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Discover the secrets of the Silk Road in Bukhara


Discover the secrets of the Silk Road in Bukhara

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Bukhara is the destination of this edition of Uzbek Life. Euronews’ intrepid adventurer Galina Polonskaya took a camel ride around some of the ancient city’s sites to get a flavour of its charms. e.

“Bukhara is more than 2,500 years old. In the Silk Road days long caravans came here from all over the known world, the legends of the magic oasis hidden between two deserts spread from India to China, and nowadays Bukhara can still win the heart of the most seasoned traveller.” Galina said, gripping tightly to the reins.

Bukhara is a city of wonders, and its merchants are enchanting. They welcome guests in exactly the same place that their forefathers did – under the ancient trading domes and in the surrounding streets. They have inherited the gift of a an outstanding capacity for foreign languages.

“You can still sense Bukhara’s atmosphere and its colours, when this ancient city was a big trading centre on the Silk Road”, said tour guide Mubashira Bahshilova. “Even today under those domes they still sell what was brought here hundreds of years ago, as well as the typical locally handmade goods.”

The Kalyan minaret is one of Bukhara’s most iconic symbols. For a long time it was the highest in Central Asia. It was also a lighthouse and at night torches would burn, lighting the way for caravans approaching the town.

Bukhara’s historic centre is on UNESCO’s World Heritage List. One highlight is the mausoleum of the Samanid dynasty, built in the 10th century. It changes colour with the weather. Experts say the secret is in the special brickwork.

Mubashira Bahshilova explains: “The architect who created this mausoleum had 18 ways of laying the bricks. If you take a close look you’ll see each surface has 10 windows. Every window has its own decoration. So the windows on each front are different”.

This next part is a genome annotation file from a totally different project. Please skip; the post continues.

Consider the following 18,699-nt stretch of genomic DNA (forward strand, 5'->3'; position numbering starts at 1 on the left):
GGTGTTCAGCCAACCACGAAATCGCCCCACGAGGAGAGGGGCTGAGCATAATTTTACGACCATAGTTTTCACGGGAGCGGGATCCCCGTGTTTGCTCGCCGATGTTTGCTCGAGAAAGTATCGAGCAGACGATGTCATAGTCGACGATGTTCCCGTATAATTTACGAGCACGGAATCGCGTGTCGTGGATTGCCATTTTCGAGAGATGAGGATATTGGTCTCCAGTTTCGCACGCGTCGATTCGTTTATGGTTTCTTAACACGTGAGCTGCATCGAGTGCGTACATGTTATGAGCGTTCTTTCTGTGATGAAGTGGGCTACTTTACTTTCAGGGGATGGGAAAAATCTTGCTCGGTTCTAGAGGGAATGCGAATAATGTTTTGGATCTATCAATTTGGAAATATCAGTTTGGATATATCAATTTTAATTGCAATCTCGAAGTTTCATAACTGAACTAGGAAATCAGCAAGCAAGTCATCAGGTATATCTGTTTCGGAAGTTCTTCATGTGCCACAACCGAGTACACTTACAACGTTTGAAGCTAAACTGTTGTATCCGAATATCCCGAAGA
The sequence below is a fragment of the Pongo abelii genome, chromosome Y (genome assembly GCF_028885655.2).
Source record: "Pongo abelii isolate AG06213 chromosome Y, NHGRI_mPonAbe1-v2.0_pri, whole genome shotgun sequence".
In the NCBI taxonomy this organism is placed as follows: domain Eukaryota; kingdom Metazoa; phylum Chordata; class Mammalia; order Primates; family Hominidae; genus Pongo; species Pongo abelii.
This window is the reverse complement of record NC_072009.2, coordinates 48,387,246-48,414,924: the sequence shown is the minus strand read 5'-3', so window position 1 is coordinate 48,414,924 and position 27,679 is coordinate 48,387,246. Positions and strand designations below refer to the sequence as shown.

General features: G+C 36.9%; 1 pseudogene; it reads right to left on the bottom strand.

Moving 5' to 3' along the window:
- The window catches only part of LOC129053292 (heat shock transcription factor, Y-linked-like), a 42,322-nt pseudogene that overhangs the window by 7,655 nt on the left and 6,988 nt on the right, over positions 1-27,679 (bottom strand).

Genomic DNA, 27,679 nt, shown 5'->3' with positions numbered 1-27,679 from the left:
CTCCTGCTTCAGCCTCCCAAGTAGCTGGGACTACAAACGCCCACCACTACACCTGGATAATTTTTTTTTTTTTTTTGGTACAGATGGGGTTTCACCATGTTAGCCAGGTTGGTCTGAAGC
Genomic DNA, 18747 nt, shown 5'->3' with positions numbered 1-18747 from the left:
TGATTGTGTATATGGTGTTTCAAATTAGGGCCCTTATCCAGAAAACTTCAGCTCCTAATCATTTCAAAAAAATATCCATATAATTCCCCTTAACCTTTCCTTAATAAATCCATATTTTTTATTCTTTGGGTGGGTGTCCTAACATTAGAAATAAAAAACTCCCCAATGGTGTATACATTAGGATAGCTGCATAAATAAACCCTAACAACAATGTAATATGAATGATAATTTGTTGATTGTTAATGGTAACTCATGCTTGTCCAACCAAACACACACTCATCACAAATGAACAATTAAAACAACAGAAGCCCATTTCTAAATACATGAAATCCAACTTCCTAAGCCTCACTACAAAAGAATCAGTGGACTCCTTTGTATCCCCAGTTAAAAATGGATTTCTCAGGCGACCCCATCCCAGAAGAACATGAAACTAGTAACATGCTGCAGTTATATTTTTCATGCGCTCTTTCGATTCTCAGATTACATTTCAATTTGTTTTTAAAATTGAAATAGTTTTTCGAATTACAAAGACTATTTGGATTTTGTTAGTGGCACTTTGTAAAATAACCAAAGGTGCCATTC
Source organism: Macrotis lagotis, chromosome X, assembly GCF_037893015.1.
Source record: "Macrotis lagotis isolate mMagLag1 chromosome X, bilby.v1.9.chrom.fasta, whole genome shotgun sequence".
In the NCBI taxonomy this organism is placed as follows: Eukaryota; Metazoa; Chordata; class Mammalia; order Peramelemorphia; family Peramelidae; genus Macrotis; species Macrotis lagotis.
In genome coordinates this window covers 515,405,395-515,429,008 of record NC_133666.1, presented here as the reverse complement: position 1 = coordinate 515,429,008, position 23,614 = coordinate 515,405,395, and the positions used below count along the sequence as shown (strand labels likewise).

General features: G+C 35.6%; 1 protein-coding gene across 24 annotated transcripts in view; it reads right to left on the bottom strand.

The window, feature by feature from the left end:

The great polymath Avicenne was born in a village close to Bukhara, when it was still the capital of the Samanids. The author of “The Canon of Medicine” often came to the Emir’s residence, the Ark fortress, which has been destroyed and rebuilt repeatedly throughout history.

Galina Polonskaya says: “When Avicenne was 17 years old he healed an emir who was thought to be dying. The doctor didn’t want to be rewarded with gold. Instead, he asked for permanent access to the fortress’s library and its treasures.

According to legend Avicenne created some of the best local recipes, and that is another enticing aspect of local hospitality. In the Silk Road times more than 60 caravan hotels existed Bukhara, each catering for different languages.

Bukhara resident Doston Rajabov says visitors can expect the warmest of welcomes: “A guest is like our father, like it was in ancient times and will always be. We receive guests as we would our own father”.

Guests who come to Bukhara from all over the world can feel the rhythms of the past. Centuries ago foreign dancers would come here with the caravans to perform. The costumes haven’t changed much. Some dresses are a work of art, dating back to the 2nd century BC.

Bakshillo Djumaev is from a dynasty of master embroiderers. His threads consist of silk and real gold. It can take up to six months to make the traditional gown. The creativity comes from the past, present and the future of Bukhara.

“Before I was inspired by my children, now I’m inspired by my grandchildren. And the city inspires me a lot,” Djumaev says.

This is the mausoleum of the famous sufi Naqshband, who was an artisan himself and said the hand should be filled with work, and the heart with God. Today Bukhara artisans repeat this phrase and consider Naqshbandi as their patron.

Ustoshokir Kamalov is a 7th generation blacksmith. He knows all the secrets of forging the reputedly everlasting Bukhara knifes – a knowledge he got from his father and passed on to his son. Ustoshokir hopes the heart of his ancient smithy will beat forever: “There is music in the work of a blacksmith. It’s the music of a heartbeat. Tuk tuk, tuk tuk.”

Not only have the secrets of ancient skills and crafts been passed on through the generations, but also the secrets of cooking one signature dish. It was offered to guests in the Silk Road days. In our next story we will show you how to cook the famous Uzbek ‘plov’.

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